The common areas are supposed to be the areas of the building complex that are available to all tenants and their clients, visitors and customers for the convenient operation of the business in the building. The parking facilities, whether a garage structure or surface parking lot, are part of the common areas.

Plus: Brokers don’t work for free | Negotiating the tenant improvement allowance

In most commercial leases, there is a clause addressing parking, some more detailed than others. Office buildings typically use a ratio of a certain number of parking spaces for each 1,000 square feet of rentable area. Aside from cost when negotiating your office lease, making sure you have adequate parking allocated is a matter of critical importance. The landlord, as owner of a commercial building, would have been required after the building’s completion to have normal and necessary parking spaces to allow the building to be utilized for its prospective use.

Also: Six attributes that make a great workplace | Five problems with flexible working

However, the trend today is for more dense office layouts populated by corporate space users. Many buildings, unless they were recently constructed, have strained parking capacity particularly in well occupied buildings. In a market like Houston, where public transportation is not heavily used, employees need spaces to park their cars.

Parking is often negotiable

Subject to market conditions, the cost of parking is typically an area where a landlord is willing to make concessions in the lease negotiations. Depending on your bargaining power and with solid representation, everything from parking allocation, designation of spaces and the cost of reserved and unassigned spaces are negotiable items.

Parking costs for employees can be a significant component to your total cost of occupancy. For example, in downtown markets, where the cost of parking is typically more expensive, this line item can add several dollars per square foot to your annual lease costs. In suburban markets, parking is often less expensive, depending on the market and parking accommodations. The luxury of a covered parking structure to protect your employees from the elements is nice but typically comes with a cost. However, with effective negotiations, some of this cost can be mitigated.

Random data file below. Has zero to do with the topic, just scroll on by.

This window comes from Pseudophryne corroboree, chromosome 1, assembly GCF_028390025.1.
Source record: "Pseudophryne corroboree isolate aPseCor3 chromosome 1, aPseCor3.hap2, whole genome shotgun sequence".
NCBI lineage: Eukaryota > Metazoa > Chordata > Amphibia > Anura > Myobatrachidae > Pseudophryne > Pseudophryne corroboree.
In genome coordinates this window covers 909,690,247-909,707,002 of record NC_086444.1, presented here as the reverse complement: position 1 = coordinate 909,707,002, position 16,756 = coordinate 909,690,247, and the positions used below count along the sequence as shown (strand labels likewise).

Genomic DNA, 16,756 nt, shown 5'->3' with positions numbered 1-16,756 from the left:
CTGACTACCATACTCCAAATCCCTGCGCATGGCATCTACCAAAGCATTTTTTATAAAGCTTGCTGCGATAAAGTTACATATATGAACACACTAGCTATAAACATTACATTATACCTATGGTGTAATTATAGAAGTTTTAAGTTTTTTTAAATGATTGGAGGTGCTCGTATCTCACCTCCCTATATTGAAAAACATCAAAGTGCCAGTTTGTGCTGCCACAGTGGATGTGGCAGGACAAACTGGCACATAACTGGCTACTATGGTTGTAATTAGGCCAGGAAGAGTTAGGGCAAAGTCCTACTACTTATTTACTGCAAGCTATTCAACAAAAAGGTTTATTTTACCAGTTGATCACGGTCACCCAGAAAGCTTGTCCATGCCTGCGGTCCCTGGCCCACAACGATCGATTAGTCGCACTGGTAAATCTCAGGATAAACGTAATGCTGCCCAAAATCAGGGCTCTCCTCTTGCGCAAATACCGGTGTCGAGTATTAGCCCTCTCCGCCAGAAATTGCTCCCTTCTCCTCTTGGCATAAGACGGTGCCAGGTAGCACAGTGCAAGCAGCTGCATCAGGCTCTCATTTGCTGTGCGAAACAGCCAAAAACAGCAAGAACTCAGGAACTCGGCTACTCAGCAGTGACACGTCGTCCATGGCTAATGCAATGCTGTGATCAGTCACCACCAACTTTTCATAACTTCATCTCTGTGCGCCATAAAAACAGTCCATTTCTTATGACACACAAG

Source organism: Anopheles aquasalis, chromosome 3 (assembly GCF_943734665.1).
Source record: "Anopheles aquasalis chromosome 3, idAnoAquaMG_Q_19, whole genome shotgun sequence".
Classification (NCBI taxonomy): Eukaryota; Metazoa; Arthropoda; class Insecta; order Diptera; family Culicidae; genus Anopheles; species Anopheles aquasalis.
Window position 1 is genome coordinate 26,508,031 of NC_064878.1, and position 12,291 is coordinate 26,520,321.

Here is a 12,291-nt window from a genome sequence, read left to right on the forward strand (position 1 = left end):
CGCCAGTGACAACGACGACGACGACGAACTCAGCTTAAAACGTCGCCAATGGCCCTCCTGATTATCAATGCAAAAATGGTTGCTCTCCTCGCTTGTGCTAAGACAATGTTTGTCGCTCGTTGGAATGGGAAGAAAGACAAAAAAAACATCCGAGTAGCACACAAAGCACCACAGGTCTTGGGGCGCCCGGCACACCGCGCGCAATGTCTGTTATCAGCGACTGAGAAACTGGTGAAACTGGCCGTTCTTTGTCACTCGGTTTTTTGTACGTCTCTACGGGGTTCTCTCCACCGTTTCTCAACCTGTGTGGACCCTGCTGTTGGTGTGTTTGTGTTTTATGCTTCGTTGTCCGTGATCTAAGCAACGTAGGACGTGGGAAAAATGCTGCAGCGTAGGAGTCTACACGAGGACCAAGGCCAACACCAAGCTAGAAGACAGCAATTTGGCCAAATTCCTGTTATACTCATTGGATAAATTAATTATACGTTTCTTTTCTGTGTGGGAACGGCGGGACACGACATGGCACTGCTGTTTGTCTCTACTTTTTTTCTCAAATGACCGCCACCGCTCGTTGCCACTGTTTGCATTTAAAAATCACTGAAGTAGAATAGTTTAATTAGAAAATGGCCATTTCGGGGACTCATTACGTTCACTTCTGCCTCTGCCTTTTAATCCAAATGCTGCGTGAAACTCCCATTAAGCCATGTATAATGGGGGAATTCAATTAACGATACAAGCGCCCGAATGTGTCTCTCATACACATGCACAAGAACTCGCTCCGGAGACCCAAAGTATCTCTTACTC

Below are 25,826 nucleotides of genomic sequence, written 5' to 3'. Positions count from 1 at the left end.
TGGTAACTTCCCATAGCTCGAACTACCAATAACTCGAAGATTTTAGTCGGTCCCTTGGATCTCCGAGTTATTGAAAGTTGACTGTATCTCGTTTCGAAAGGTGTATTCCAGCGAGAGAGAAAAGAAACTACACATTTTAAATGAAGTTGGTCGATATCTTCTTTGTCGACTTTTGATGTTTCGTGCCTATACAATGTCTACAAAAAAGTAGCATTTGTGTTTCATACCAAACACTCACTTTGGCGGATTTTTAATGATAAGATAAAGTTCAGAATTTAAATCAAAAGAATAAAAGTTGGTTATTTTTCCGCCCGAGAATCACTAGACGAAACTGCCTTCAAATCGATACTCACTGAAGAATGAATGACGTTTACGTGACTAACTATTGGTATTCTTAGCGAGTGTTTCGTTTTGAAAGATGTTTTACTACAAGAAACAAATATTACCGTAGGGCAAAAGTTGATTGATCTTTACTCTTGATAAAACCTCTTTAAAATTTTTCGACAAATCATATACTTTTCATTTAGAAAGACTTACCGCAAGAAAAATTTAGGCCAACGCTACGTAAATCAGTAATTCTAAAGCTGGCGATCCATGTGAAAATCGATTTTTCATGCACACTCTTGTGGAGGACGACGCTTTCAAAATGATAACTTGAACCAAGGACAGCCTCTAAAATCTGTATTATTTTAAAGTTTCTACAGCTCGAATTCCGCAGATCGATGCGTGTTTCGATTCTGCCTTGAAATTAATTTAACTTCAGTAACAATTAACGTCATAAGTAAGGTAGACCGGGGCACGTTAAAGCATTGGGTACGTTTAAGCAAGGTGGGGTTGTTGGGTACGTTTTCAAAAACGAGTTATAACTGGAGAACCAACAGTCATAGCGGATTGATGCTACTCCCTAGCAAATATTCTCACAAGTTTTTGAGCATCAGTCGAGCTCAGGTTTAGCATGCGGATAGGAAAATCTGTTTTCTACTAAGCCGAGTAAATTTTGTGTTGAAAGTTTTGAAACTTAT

Give the parking garage a test run 

Whenever a company is considering its office space options, there is much consideration given to evaluating the building features and particular spaces. But don’t neglect a thorough evaluation of the parking facilities. If you park only in the convenient visitor parking when touring buildings, this will not give you the same experience as when you are a tenant in the building. Visitor parking should be convenient for your customers. But if getting from your office premises to your car adds an extra five or 10 minutes in a particular building option, that needs to be considered in your overall evaluation.

Some building owners on occasion have been known to oversubscribe their parking allocations or fail to adequately enforce restrictions upon tenants who are exceeding their allocations. If you have to spend 10 minutes looking for an available space, this should be a red flag. A thorough assessment of the parking facilities can eliminate issues down the road when you are committed to a 5 or 10-year lease.

The last thing you want is a great office space with parking issues. Your broker should negotiate a detailed parking provision and forewarn you of perceived parking issues in candidate buildings.

Coy Davidson is Senior Vice President of Colliers International in Houston. He publishes The Tenant Advisor blog.